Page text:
On a pristine Friday night at a resort in the Cayman Islands, guests decked out in their finest were enjoying a pasta dish served inside the shell of a Caribbean lobster, drinking Champagne, taking in the stunning scenery poolside. Suddenly, the Brooklyn-based avant-garde musician Eartheater popped out above their heads. Perched in a palm tree, she wore a Puppets & Puppets dress that featured strategically placed butterflies in lieu of a bra or bodice.
At this point, it became clear this wasn’t your typical Caribbean resort—nor was it a typical night. It was Palm Heights—the Islands’ first all-suites resort—4th annual Iconic Ball, an exclusive seaside Halloween weekend retreat for luminaries of New York’s fashion, arts and culture scene.
Moments before Eartheater appeared in a treetop, she performed her song “Clavicle” in a poolside conversation pit with members of the Grand Cayman National Orchestra (the pool itself had been covered with plexiglass to make room for tables). A spotlight shone onto of the resort’s suite balconies, where Eartheater’s friend and frequent collaborator Lourdes Leon stood motionless in an ocean-blue Versace metal mesh dress with a high slit, watching the crowd below.
Later in the night, it would be Leon’s time to perform. She had come down from the balcony to walk through the crowd before taking a seat directly atop the center table. Legs splayed akimbo, a dancer sat in a chair directly in front of her before tipping over backwards. (That’s one way to guarantee a drop dead performance.) Bringing out new material, Leon displayed a voice far more robust and husky than one might have assumed, given the breathy vocals she provided for “Lock&Key,” the debut single she released under the name Lolahol this summer (and, yes, that voice does bear a resemblance to that of her mother’s, Madonna).
Finally, the British club chanteuse Shygirl capped off the night with a balled, which she sung as she walked directly from the beach to sit down on the stage. There, she had her feet washed, mixing a bit of the Birth of Aphrodite with the lore of Christian saints. Fireworks shot off from the beach behind her.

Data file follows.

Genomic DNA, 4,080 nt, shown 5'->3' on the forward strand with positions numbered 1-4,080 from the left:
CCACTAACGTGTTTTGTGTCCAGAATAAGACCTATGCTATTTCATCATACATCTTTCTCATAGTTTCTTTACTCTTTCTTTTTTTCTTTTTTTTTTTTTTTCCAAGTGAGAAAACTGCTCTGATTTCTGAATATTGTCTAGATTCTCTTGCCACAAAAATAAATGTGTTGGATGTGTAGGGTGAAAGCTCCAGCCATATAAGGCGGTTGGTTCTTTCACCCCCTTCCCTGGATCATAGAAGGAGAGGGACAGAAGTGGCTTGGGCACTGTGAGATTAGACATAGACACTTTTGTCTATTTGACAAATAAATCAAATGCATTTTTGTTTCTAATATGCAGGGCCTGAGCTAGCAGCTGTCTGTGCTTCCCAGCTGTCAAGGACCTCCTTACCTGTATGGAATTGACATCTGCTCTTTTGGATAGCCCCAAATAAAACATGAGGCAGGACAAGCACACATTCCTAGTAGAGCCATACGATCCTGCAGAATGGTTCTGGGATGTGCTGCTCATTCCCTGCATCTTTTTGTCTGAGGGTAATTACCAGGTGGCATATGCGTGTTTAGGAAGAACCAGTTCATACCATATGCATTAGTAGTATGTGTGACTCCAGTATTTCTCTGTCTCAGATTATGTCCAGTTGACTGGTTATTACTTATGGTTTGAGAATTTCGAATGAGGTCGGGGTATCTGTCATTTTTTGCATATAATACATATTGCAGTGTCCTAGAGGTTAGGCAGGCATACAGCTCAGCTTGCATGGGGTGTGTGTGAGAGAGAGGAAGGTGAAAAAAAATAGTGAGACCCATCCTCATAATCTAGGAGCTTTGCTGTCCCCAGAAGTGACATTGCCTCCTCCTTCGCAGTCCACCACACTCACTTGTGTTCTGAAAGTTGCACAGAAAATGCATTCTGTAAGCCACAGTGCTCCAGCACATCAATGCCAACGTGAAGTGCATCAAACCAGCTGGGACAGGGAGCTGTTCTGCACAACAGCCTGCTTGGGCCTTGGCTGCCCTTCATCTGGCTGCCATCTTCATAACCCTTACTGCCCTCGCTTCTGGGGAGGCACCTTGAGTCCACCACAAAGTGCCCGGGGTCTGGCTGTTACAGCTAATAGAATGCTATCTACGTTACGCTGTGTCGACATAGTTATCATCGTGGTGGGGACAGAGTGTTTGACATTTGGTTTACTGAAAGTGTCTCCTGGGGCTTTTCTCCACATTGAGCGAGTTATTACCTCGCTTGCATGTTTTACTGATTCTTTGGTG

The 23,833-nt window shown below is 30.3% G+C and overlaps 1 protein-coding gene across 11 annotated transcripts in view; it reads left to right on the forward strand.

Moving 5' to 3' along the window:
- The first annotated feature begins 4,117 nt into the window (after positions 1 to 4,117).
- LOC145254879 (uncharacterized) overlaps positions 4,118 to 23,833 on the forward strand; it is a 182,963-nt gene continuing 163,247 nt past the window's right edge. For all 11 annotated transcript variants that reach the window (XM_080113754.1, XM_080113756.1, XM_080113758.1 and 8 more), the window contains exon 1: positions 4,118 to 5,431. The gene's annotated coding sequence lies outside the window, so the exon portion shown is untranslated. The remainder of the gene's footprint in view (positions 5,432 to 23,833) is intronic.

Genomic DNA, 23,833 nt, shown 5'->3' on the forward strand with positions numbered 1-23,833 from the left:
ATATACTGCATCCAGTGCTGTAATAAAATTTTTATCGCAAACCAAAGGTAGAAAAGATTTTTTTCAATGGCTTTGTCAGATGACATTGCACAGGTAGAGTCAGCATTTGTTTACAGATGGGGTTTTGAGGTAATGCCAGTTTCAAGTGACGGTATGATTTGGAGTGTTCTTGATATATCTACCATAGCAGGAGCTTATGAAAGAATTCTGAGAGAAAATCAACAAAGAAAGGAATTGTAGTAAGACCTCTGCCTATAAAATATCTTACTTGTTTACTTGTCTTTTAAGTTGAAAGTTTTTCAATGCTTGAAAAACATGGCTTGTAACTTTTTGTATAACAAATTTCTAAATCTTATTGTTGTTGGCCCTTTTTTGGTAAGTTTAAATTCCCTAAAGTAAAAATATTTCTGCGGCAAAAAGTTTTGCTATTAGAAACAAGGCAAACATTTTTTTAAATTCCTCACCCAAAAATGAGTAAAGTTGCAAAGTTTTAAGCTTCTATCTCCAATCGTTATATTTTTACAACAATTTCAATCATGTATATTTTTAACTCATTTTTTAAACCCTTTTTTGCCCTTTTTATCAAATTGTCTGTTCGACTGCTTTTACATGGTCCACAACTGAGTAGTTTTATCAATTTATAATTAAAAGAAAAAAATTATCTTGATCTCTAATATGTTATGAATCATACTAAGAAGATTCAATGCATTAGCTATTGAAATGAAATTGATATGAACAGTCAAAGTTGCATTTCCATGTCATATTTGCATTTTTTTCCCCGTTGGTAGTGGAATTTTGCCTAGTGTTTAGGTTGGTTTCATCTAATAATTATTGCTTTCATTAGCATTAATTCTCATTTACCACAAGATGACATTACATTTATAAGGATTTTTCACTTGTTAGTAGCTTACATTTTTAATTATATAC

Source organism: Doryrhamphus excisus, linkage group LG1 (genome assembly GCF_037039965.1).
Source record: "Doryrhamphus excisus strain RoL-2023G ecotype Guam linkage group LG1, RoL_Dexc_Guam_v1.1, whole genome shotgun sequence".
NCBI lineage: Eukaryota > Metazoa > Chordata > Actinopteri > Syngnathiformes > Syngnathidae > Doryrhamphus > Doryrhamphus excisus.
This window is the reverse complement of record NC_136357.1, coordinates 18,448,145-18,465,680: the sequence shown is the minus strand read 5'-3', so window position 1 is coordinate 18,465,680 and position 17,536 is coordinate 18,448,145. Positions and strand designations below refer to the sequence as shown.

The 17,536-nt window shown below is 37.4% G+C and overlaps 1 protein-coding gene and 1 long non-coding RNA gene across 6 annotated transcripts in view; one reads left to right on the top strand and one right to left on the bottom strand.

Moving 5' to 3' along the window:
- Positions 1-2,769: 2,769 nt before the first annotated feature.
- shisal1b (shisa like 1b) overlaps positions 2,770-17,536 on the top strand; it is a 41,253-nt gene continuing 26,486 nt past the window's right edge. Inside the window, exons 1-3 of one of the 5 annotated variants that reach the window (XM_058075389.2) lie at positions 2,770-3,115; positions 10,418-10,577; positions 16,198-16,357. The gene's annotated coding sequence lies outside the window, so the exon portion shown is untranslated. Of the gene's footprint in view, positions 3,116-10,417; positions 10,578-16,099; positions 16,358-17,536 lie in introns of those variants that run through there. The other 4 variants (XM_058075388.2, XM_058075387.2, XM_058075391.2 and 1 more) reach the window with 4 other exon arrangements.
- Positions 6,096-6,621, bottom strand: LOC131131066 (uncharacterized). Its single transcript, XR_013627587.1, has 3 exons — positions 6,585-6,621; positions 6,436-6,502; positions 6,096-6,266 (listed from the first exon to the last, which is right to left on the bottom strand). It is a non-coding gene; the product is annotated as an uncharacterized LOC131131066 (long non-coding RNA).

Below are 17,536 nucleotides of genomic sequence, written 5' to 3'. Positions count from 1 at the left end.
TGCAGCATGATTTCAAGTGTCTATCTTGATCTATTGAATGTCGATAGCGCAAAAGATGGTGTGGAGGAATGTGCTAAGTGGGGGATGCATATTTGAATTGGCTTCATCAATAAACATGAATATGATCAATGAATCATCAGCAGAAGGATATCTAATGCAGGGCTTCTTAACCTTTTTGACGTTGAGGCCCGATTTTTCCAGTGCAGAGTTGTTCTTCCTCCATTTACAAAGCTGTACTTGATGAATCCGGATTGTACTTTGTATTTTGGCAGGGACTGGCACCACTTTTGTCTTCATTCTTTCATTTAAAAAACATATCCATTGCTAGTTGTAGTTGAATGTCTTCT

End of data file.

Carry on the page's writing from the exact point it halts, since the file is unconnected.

Many of the guests assembled had probably seen their fair share of hotel poolside performances during Art Basel Miami Beach week, but the three artists who performed aimed to create something a bit more memorable. If Picasso can deconstruct portraiture, why shouldn’t someone try to deconstruct the poolside party performance?
It all played out before a chic crowd dressed up in their version of ’70s and ’80s “Bombastic Chic.” The actress Rowan Blanchard was in a white dress with a plunging neckline appropriate for the disco. Model Selita Ebanks did her take on Off The Wall-era Michael Jackson. Designer Zoe Latta of Eckhaus Latta, Dion Lee, and Luar’s Raul Lopez all held court with their respective crews (Luar’s ‘Ana’ bag being, perhaps, the most frequently seen accessory of the weekend).
It seemed just about everyone at the resort was there for the party. The brainchild of its founder and creative director, Gabriella Khalil—a multifaceted mogul with a background in contemporary art and interior design—Palm Heights has become a Caribbean haven for the artier set. While the rest of the Grand Caymans’s famed Seven Mile Beach may be dominated by guests in board shorts and Vera Bradley, under Palm Heights’s yellow striped umbrellas, you were more likely to find Telfar totes and an occasional Barragán speedo. (We also spotted at least one pair of Balenciaga’s chunky Defender sneakers kicking up sand.) Palm Heights hosts a residency program for creatives and artists, along with a library filled with rare art books and vintage copies of Andy Warhol-era Interview. It’s the kind of place you could easily imagine Sean Connery’s Bond stopping by for a martini. Come to think of it, there was at least one person at the Iconic Ball painted in head-to-toe gold body paint—but they wore a thong while performing interpretive dance moves.